My flourish nitrogen bottle says it provides nitrogen in both the nitrate form and the plant preferred ammonium form. The solution is derived from potassium nitrate, urea (iminium salt).
It also says that because one half of the nitrogen in flourish nitrogen is from nitrate you can get a reasonable estimate of nitrogen levels by doubling a nitrate reading, or, you can use seachem's multitest: Total Nitrogen (coming soon) to accurately measure total nitrogen while distinguishing between nitrate, ammonia and organic nitrogen.
Personally I just add all the nutrients in the proper doses twice a week regardless what my test kit is showing me. I do a 50% WC weekly. My nitrates stay between 20-50 ppm. My test kit is not calibrated, I more so use test kits to give me a general idea of what my tank is doing. I use the tank appearance itself to judge if there is a problem.
I'm growing aquarium plants emersed and I'm trying to figure out how to fertalize them correctly. My set up don't have a filter or anything to provide nitrates. And I'm getting blue green algae growing on the substate. I was told to increase and maintaine potasium nitrate at 20ppm. I'm not sure how to do it.
If you read the sticky on dosing methods, and follow the EI dosing amounts you will do pretty well even for emersed plants, which I am assuming have their roots in the water. If not, just do the same, and dose each plant separately a few ml of a mix of water and KNO3.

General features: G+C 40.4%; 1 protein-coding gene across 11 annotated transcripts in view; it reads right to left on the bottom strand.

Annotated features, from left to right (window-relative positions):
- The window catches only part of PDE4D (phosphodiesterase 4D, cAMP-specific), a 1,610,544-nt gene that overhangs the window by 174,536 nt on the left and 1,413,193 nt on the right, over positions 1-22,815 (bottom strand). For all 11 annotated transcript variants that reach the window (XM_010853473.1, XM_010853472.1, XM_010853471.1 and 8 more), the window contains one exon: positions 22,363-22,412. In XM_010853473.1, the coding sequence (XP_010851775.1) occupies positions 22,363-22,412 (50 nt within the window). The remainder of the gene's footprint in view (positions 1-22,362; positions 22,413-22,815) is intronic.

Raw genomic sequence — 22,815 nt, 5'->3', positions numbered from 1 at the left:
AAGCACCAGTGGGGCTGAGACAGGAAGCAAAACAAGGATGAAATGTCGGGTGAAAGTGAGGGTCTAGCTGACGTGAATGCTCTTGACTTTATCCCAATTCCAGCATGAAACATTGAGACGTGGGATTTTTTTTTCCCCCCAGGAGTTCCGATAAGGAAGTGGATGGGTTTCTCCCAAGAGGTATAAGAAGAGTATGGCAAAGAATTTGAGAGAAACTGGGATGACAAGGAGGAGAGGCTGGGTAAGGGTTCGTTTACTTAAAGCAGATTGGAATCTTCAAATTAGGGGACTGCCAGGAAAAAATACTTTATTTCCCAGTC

You can also use a scale to 2-3 decimal places and do this also.
VERY few aquarist bother to do this, but plenty of hobbyists tell others to test these parameters, generally forgetting, or simply not knowing how to calibrate or even that they need to, they just assume the readings are correct.
Getting aquarist to do this step is like pulling teeth as you can image, particularly with folks not familiar with KNO3 etc and all the other stuff.
Water changes are much easier to explain and get folks to do, so that and experience knowing when to do a water change is a much easier sell to planted aquarists. Then you dose known amounts(nothing runs out), and change the water(nothing builds up).